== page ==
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OPINION | Dying wishes need to be buried  

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HAGÅTÑA — As much as I admire the late great Ruth Bader Ginsberg, I am sorry to say that this last dying wish of hers has got me all kinds of bothered.

First and foremost, the running of the government must serve the people who are living, plain and simple. If it is to sustain the wishes of the dead, then it is not possible for it to be relevant to the needs of those who survive. We can be certain that Thomas Jefferson wanted Monticello to continue growing and cultivating crops forever as though he never died; he probably expressed it in a dying wish to someone. However, this would have required slaves.

Can you imagine arguing against the Emancipation Proclamation with, “But it was our great founder’s dying wish for Monticello to continue as it did when he lived!!!”? Pretty preposterous, no?

Whatever the arguments there are for suspending the selection of the next Supreme Court justice, they cannot include RGB’s wish. To use it is utter hogwash.

But what is valid is to reference the similar delay taken when Barack Obama was leaving office. It is a fine argument to make, in fact, precedent tends to rule most matters. If it was done once and it was okay, then it can be done twice.

It is similarly proper for capitol Democrats to throw as many wrenches in the works and enhance the difficulties of their Republican counterparts to confirm the new nominee. Again, this is totally reasonable. Butting heads is what they do — what they’re supposed to do.

It is also fair game to dredge up the most scandalous behavior in the nominee’s past — or even make it up, everybody knows that’s just how the game is played. All sane individuals, Democrat, Republican or independent, have realized long ago that anyone’s sexual life (unless it's criminal such as pedophilia or rape) is a snooze fest, except for the media and other politicians; yet we endure it’s nauseating parlance as though it really matters when we vote. It doesn’t.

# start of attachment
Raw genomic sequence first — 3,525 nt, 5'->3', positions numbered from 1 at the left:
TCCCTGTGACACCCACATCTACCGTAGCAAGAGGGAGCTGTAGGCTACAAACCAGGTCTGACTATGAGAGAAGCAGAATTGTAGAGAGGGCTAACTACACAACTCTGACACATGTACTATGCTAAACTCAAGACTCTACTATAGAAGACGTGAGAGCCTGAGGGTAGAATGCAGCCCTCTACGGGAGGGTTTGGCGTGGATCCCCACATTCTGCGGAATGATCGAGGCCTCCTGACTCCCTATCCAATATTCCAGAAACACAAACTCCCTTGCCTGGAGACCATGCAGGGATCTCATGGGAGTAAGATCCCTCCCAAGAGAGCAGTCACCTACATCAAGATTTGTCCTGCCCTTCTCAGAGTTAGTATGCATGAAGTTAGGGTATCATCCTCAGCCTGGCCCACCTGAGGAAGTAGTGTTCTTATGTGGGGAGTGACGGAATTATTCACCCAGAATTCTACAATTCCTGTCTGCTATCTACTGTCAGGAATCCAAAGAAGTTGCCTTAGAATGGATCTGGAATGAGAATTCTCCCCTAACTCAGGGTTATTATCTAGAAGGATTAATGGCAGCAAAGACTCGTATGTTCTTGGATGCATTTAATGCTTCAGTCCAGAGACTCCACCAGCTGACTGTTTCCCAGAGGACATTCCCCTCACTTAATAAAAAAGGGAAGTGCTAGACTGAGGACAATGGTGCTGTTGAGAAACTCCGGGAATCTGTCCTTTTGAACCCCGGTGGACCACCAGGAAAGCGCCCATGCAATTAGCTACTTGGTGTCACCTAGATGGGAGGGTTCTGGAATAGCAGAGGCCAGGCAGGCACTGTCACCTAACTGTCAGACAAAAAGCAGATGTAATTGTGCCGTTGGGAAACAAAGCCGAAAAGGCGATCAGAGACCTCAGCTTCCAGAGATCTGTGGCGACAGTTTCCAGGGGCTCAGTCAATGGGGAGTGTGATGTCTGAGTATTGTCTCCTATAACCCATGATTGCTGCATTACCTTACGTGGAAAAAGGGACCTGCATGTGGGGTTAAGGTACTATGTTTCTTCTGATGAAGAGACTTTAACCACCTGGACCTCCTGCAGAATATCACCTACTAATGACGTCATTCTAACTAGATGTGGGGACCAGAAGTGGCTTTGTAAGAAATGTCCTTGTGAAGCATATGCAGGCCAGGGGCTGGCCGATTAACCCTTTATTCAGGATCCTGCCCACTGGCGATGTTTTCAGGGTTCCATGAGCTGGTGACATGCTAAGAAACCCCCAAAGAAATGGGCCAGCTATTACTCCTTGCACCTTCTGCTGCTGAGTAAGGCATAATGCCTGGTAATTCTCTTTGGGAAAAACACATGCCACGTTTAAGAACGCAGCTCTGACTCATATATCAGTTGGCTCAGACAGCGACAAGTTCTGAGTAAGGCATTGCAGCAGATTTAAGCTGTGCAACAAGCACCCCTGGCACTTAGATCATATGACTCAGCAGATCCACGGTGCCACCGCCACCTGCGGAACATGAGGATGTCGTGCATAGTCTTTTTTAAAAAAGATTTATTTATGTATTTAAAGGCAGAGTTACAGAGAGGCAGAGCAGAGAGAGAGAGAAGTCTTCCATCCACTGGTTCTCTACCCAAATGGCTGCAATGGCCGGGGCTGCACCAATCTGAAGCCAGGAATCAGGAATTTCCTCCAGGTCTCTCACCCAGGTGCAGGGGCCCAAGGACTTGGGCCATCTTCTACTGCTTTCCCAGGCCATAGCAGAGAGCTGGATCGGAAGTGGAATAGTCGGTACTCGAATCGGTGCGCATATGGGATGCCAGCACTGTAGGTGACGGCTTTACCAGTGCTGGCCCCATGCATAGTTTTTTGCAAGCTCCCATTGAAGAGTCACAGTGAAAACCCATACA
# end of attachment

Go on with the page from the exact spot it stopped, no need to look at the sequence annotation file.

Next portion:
But here’s my real issue: Washington and the Supreme Court are not a tribe unto themselves that can summon the spirits of its elders the way indigenous cultures do. Quite frankly, this appropriation is highly offensive. When Hawaiian people speak of the wishes of their long dead elders, it rings true to their culture and view of the world. The same holds for all native cultures and how they organize eldership and knowledge that passes through generations. Such post-life wishes are contextually correct and accurate.

However, in the capitalist courts of this country, such an appropriation is outrageously out of place. It is cornrows on straight blond hair, blackface on Justin Trudeau, a Native American headdress on Pharrell. Of all times, and in all places, the call to this dying wish is a sickening example of how the unblack and unwhite cultures in this country remain ignored and ignobled.

We are witnessing the smearing of the good name and legacy of a great justice. Her last words, “My most fervent wish is that I will not be replaced until a new president is installed,” will be the first thing we remember of her. Words that were spoken intimately to her granddaughter that was foolishly let loose upon a mad nation. Words mishandled by politicians that have turned a towering and important legacy into an echoing narcissism.

There are three branches of government, each independent of the other. A justice has no say in the processes of the legislature or executive branch. Most especially from the grave.

Death doesn’t need any more exposure. Mourning and contemplation have been replaced by exploitation. Covid-19, guns, bad cops and evil citizens have given us countless reasons to be morbid, but we cannot let the depression be maneuvered by vote-seekers. They can offer us comfort by changing laws and with financial stimuli, but we must ignore all their propaganda about spirituality, and the sin of death. There is no place for preaching in government. It is complete manipulation.

There is much to celebrate and learn from the life of Ruth Bader Ginsburg. It is, indeed, a loss to our country that it was cut short during this time of uncertainty. Her life was her legacy. Unless she left money from her estate to finance the selection of her replacement, which would be highly questionable, in the first place, then we all must let her rest in peace and consider only the words of her monumental opinions. These are her words we should take into the future.

Dan Ho, a native of Agat, is a writer and teacher and holds a Ph.D. in indigenous studies. Follow his garden adventures on Instagram @HoandGarden.

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